Owensboro Riverport Authority | 1771 River Road | P.O. Box 21955 | Owensboro, Kentucky 42304
 
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Riney proving city's riverport can prosper

September 30, 2012

By the Messenger-Inquirer

In December 2009, the Owensboro Riverport Authority was on the verge of going from a public entity to a private business.

A five-member advisory committee appointed by Mayor Ron Payne was given the task of investigating the idea of selling the riverport, privatizing it or keeping it public.

In the end, the committee recommended the riverport remain under control of its public board.

It was a decision — more like a second chance — we now know the city is benefiting from nearly three years later.

In what was an amazing turnaround, much of the 36-year-old riverport authority's success came during the worst part of the Great Recession.

According to a recent article by Messenger-Inquirer reporter Steve Vied, between June 2007 and June of this year, the riverport brought in a net income of $9.6 million. That was 48 percent of the total net income the port had generated in its previous 31 years of operation.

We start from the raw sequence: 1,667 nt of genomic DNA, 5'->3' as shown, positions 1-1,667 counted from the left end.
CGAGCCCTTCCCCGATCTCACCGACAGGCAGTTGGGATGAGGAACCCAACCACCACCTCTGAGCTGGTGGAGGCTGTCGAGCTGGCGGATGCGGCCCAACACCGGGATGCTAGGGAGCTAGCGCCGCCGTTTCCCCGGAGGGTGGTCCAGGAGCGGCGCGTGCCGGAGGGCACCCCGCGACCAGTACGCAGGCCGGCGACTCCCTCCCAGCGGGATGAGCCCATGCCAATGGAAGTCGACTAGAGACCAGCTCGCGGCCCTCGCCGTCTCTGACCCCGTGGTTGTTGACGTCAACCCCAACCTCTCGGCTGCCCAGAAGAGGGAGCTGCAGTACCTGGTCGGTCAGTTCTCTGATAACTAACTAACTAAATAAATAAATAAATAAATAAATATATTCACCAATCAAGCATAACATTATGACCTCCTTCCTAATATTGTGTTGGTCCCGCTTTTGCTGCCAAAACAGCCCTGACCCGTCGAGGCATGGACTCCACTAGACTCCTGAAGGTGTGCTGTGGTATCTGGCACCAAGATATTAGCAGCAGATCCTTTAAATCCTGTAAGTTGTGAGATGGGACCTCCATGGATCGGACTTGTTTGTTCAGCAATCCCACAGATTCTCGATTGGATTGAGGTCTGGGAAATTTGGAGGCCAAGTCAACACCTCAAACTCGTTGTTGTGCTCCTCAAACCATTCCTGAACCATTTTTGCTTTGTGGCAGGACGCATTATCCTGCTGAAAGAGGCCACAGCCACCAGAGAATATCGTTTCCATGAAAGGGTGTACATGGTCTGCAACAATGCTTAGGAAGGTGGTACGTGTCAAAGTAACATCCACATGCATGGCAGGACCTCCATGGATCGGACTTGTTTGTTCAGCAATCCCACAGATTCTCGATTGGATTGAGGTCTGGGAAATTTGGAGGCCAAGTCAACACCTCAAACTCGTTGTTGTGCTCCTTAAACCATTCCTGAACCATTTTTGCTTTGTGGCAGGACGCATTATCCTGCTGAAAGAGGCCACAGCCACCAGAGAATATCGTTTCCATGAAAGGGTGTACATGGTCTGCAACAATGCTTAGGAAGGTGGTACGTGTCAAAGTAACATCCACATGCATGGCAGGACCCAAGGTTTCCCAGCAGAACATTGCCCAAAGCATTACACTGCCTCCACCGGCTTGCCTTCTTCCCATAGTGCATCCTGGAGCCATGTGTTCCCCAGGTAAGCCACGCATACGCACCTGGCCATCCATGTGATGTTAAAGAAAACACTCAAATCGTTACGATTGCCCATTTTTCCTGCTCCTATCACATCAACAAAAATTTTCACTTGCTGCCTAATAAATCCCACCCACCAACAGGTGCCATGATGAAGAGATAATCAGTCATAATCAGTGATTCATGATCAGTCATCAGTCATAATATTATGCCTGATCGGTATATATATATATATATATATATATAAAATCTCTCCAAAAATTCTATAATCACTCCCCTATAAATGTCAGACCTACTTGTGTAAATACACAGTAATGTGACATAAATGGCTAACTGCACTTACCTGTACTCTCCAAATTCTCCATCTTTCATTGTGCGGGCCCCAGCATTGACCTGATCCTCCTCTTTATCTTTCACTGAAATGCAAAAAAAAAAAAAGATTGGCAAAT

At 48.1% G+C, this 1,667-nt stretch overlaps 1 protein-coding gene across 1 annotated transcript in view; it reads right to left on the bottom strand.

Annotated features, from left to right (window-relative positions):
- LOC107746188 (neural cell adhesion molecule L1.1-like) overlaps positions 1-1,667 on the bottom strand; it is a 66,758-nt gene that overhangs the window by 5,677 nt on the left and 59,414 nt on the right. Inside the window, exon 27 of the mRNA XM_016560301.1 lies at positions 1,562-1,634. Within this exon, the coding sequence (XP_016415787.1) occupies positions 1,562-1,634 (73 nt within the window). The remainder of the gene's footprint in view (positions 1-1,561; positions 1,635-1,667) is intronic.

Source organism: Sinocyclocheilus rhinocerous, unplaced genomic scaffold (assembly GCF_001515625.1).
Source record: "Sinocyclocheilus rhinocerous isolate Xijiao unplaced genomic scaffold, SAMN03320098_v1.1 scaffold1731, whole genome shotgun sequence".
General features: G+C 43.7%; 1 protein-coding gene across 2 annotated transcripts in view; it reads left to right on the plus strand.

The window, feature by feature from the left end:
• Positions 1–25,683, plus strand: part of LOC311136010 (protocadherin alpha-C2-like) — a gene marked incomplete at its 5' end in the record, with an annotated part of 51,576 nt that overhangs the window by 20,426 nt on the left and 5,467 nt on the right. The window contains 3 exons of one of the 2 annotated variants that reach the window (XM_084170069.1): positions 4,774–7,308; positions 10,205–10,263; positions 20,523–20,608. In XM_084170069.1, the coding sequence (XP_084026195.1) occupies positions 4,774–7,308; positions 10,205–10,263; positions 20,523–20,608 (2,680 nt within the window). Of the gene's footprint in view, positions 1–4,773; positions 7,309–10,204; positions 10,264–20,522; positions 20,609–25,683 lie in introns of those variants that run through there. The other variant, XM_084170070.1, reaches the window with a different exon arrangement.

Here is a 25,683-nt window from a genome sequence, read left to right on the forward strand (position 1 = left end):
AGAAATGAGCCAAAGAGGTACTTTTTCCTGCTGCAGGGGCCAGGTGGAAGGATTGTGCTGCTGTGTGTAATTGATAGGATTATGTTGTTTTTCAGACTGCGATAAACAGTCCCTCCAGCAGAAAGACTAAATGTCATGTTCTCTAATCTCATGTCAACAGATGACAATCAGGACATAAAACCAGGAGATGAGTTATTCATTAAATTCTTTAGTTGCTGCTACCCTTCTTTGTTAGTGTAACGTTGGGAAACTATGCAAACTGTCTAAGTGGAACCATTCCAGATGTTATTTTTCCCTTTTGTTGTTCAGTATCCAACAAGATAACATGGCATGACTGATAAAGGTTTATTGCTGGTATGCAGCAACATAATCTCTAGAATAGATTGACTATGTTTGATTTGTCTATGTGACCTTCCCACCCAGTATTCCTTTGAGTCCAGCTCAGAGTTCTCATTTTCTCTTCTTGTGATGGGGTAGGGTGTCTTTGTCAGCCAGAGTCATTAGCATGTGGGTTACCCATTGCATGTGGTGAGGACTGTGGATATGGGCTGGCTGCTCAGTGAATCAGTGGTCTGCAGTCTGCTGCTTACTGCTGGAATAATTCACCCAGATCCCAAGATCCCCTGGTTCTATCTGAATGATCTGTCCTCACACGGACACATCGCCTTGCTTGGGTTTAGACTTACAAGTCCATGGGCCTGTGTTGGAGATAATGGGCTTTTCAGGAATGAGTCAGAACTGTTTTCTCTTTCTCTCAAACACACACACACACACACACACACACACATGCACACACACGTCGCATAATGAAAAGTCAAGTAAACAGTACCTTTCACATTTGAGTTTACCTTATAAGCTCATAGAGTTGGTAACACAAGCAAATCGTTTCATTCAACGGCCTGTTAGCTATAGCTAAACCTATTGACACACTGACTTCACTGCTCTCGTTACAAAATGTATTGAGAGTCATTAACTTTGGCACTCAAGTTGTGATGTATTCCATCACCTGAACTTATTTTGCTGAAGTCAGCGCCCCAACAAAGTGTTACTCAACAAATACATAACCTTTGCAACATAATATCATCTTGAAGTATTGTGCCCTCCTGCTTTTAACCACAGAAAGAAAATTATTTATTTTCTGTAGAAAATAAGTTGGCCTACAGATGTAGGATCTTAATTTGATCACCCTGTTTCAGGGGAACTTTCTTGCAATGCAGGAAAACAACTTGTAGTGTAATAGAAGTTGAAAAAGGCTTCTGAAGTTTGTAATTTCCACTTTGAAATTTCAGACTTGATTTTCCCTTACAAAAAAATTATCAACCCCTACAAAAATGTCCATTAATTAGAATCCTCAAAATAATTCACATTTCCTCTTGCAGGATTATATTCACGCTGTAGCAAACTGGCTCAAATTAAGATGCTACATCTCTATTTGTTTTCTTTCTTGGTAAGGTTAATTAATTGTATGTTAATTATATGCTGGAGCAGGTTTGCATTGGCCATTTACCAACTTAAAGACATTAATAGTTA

At one time, handling and warehousing aluminum was a major income source but no longer as that industry continues to struggle. Instead of focusing on metals, attention was shifted to agriculture, storing and shipping grain and fertilizer.

We give much of the credit to port CEO and President Ed Riney, who was hired for the job in March 2007. Almost instantly, he gave new direction to the port when it seemed selling was the city's best option.

Riney cut costs, withdrew plans for port construction projects and through attrition reduced payroll from 51 to 31 employees.

The increased revenue and trimming expenses have also allowed the city of Owensboro to enjoy financial returns.

In the past five years, the port has paid $1.36 million to the city through an annual dividend, accounting for 60 percent of the total of dividends paid to the city since 1976.

Although it has taken decades, the riverport now seems to be fulfilling its original purpose — an industrial park situated at a strategic position on the Ohio River "for riverborne commerce and water-based industrial development."

Both Riney and the port's public board of directors are to be commended, showing under the right leadership the port can prosper on its own without taxpayer dollars and provide extra revenue to the city at the same time.

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